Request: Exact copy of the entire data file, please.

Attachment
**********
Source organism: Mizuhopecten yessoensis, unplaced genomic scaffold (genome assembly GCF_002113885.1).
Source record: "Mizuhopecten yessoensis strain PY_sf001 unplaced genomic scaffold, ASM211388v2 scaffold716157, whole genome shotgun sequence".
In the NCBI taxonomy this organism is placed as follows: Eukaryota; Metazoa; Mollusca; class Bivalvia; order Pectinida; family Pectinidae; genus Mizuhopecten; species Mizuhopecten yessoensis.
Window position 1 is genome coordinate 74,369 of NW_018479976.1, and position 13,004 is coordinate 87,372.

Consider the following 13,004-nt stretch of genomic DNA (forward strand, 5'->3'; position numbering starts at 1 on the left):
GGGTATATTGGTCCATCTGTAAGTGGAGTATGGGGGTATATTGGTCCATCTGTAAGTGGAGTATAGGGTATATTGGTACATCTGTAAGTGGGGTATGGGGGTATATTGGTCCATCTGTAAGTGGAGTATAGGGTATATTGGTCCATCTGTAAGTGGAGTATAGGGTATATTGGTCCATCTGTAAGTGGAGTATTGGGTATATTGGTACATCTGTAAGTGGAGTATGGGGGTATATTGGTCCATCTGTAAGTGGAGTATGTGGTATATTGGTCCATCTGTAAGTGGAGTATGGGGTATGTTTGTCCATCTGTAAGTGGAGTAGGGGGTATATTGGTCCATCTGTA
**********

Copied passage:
Source organism: Mizuhopecten yessoensis, unplaced genomic scaffold (genome assembly GCF_002113885.1).
Source record: "Mizuhopecten yessoensis strain PY_sf001 unplaced genomic scaffold, ASM211388v2 scaffold716157, whole genome shotgun sequence".
In the NCBI taxonomy this organism is placed as follows: Eukaryota; Metazoa; Mollusca; class Bivalvia; order Pectinida; family Pectinidae; genus Mizuhopecten; species Mizuhopecten yessoensis.
Window position 1 is genome coordinate 74,369 of NW_018479976.1, and position 13,004 is coordinate 87,372.

Consider the following 13,004-nt stretch of genomic DNA (forward strand, 5'->3'; position numbering starts at 1 on the left):
GGGTATATTGGTCCATCTGTAAGTGGAGTATGGGGGTATATTGGTCCATCTGTAAGTGGAGTATAGGGTATATTGGTACATCTGTAAGTGGGGTATGGGGGTATATTGGTCCATCTGTAAGTGGAGTATAGGGTATATTGGTCCATCTGTAAGTGGAGTATAGGGTATATTGGTCCATCTGTAAGTGGAGTATTGGGTATATTGGTACATCTGTAAGTGGAGTATGGGGGTATATTGGTCCATCTGTAAGTGGAGTATGTGGTATATTGGTCCATCTGTAAGTGGAGTATGGGGTATGTTTGTCCATCTGTAAGTGGAGTAGGGGGTATATTGGTCCATCTGTA